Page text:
Reburial of Frederick I in the monastery (wall painting by Hans Kloss ) The early medieval history is in the dark; it is unclear whether the site has been inhabited continuously.  In the mid-11th century a was Kollegiatstift to the city, in the village parish church founded. It was the tomb of the ancestors of the Staufer . Around 1100, the Staufer donated the monastery Lorch, a Benedictine, as their home monastery on the mountain, where unsecured according to tradition was a castle.  The monastery certain from now on the fortunes of the town. Conrad III. Had his in the parish church buried ancestors umbetten in the monastery. Lorch was performed in the 12th century in various documents under the name Loricha and Lorche, in Latin as Laureacus and Laureacum monasterium.  The monastery was in the 13th century under the bailiwick of the Counts of Württemberg . The pin on the parish was abolished in the second half of the 14th century. The village had in the late Middle Ages, the market law . At central facilities existed a court and a bathhouse . 
Duke Ulrich was 1535 Reformation introduce in Lorch. In the wake of the Schmalkaldic War 1548 Catholic worship forms were first reintroduced, but from 1553 Protestant pastors were reinstated. Another result of the Reformation was the introduction of a school, for 1560 a special building was built. As Monastery of the duchy Württemberg was Lorch monastery in the 16th century abolished. The Thirty Years' War, the population Lorchs decreased to one third. In the following decades, began a lively reconstruction. 1660 could Lorch the lost before the war right recover two Fairs hold. From 1810 to 1819 was the seat of a Lorch Oberamt which thereafter to Welzheim was postponed. 1831 and 1832 Lorch received permissions for another two markets.
View from Monastery, circa 1895 With the opening of the section Bad Cannstatt-Wasseralfingen the Rems Railway 1861 Tourism gained economic importance; Accommodation options were off and rebuilt. On June 22, 1865 rose King Karl Lorch to the city. In addition to the City Council a Verschönerungsverein promoted tourism, and Lorch turned out to be the health resort on. For 1898 464 spa visitors were recorded, including 64 foreigners. In parallel, industrial enterprises were founded. Established in 1876 Gebrüder pasta factory Daiber had in 1904 125 employees and was thus the most important local employer. It was 1893 and the first users of electricity on site. The itself generated current was passed also to private homes in the village.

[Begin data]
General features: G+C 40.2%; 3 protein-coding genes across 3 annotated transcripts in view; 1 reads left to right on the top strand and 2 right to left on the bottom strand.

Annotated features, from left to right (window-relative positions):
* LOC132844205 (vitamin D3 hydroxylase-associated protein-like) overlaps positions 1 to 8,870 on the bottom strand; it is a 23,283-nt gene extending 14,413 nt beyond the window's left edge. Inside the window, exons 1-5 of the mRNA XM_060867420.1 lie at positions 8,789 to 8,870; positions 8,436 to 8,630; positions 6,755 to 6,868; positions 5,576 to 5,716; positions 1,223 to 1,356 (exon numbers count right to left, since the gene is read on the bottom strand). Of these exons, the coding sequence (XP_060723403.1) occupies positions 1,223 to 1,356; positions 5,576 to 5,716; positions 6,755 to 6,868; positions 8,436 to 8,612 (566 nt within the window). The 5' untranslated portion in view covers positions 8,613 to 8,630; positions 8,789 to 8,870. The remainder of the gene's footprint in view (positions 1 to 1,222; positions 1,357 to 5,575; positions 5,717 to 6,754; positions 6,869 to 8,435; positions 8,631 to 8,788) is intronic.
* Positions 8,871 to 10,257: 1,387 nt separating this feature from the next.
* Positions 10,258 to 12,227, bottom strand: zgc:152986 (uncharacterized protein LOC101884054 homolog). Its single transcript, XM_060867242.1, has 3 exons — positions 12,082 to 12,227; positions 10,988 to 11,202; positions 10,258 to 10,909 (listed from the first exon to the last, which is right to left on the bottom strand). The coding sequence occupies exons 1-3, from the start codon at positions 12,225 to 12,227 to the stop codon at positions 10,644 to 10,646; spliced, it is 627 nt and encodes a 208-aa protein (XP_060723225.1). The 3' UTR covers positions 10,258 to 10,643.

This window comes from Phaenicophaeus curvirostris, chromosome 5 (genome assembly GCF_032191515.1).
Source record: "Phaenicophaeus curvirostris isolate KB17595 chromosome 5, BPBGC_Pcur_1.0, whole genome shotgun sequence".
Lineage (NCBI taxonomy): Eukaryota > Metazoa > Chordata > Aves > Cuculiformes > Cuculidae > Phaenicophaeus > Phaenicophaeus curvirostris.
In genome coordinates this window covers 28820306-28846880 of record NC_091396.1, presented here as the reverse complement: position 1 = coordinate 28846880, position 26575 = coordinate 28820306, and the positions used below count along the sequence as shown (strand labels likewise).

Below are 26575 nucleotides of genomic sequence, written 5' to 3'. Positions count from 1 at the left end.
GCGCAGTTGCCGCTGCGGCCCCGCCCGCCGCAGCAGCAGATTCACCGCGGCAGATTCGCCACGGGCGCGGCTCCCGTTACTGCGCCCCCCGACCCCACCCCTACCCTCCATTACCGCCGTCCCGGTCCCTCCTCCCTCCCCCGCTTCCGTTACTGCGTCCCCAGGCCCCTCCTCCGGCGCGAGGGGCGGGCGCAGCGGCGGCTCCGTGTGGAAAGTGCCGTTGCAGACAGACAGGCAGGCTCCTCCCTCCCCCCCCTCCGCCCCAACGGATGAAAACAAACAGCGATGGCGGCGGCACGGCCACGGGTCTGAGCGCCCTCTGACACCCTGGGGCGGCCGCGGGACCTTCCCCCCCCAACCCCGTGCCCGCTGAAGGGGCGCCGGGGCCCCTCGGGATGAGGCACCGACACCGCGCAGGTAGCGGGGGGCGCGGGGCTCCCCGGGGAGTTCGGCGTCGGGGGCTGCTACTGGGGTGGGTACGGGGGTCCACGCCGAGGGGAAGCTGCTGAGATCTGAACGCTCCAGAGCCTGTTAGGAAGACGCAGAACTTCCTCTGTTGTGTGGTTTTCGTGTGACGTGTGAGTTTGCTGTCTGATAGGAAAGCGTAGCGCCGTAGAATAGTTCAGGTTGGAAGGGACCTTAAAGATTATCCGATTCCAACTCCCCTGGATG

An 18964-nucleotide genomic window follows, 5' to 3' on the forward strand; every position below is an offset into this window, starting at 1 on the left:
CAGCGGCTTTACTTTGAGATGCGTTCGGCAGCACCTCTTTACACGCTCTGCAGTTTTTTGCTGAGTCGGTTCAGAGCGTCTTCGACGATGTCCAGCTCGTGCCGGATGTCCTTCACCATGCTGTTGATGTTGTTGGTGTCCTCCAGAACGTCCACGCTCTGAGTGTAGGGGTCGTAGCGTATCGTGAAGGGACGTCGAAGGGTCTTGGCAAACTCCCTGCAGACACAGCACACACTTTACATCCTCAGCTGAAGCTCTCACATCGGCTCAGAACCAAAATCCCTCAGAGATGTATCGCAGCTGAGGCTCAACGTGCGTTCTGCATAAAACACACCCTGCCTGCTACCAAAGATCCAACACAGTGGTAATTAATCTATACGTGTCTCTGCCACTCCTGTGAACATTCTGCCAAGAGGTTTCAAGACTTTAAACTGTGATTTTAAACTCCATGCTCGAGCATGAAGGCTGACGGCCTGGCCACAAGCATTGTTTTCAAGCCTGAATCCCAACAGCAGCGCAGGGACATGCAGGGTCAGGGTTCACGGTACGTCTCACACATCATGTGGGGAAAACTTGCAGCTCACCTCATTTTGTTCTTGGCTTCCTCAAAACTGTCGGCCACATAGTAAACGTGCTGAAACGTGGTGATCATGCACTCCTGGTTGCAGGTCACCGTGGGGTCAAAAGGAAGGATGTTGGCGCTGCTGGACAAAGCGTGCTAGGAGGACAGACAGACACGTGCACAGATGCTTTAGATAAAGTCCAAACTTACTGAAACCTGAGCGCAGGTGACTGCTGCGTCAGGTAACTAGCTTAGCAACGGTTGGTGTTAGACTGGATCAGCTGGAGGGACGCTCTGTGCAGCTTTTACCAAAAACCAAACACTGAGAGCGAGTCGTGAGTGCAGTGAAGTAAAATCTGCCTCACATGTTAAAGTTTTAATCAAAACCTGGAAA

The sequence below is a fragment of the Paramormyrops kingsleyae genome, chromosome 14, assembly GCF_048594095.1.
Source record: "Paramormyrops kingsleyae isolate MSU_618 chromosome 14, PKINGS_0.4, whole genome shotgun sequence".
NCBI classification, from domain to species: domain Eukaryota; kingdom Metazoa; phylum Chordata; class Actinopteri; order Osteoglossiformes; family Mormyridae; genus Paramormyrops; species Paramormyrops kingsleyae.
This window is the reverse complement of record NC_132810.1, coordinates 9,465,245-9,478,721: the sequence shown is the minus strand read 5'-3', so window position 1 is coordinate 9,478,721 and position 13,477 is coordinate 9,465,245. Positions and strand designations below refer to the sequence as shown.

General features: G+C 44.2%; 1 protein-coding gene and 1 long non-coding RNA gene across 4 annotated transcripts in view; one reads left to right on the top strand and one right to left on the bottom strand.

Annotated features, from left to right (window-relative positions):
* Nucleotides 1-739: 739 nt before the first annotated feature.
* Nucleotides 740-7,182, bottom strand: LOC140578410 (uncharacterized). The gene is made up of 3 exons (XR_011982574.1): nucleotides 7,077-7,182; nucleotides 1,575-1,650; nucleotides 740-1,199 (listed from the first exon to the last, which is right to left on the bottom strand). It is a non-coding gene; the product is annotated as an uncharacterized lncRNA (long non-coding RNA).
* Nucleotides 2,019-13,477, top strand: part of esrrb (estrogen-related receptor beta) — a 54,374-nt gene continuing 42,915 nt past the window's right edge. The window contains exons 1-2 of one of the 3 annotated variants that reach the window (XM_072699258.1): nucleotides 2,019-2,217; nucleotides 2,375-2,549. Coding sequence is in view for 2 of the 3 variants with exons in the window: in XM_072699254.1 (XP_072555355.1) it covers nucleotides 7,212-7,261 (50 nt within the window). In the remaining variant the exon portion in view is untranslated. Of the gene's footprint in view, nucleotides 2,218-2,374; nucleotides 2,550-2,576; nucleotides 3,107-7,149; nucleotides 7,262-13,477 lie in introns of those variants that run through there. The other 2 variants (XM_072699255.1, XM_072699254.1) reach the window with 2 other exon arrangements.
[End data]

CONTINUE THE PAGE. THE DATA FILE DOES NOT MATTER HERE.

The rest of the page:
Period of National Socialism
In the elections at the beginning of the 1930s, the Nazi Party in Lorch and Waldhausen was well above the average.In the background was the high rate of unemployment. In January 1932, 340 people of Lorch were without a job. On the other hand was among the eight founding members of the local NSDAP from 1932 not a single employee.  Ortsgruppenleiter was the stamp dealer Hermann E. Sieger.
Born in Lorch
- Matthias Hafenreffer (1561-1619), Lutheran theologian
- Karl Philipp Conz (1762-1827), poet and writer
- Oscar Fraas (1824-1897), priest, naturalist and geologist
- "Gemeinden in Deutschland nach Fläche, Bevölkerung und Postleitzahl am 30.09.2016". Statistisches Bundesamt (in German). 2016.
- Town of Lorch Facts and Figures, accessed July 9, 2014. http://www.stadt-lorch.de/,Lde/Startseite/Stadt+Lorch/Stadtteile.html
- "Monastery of Lorch" at http://www.torloniabellisario.it/attachments/article/176/Monastery%20of%20Lorch%20and%20Limes.pdf
- Hans-Ulrich Nuber: Zur Frühgeschichte der Stadt Lorch, in: Lorch, Band 1, S. 9 ff.
- Klaus Graf: Kloster Lorch im Mittelalter, in: Lorch, Band 1, S. 39 ff.
- Hermann Ehmer: Lorch und die Reformation, in: Lorch, Band 1, S. 229 ff.
- Kurt Seidel: Lorch im 19. und 20. Jahrhundert, in: Lorch, Band 2, S. 35 ff.
- Rolf Dieterle: Handel, Handwerk, Industrie, in: Lorch, Band 2, S. 301 ff.
- Manfred Schramm: Die NSDAP und ihre Gliederungen in Lorch, in: Schramm, S. 29 ff.
- Rainer Wahl, Manfred Schramm: Die Gemeinderäte und der Bürgermeister werden nicht mehr gewählt, sondern von der Partei ernannt, in: Schramm, S. 21 ff.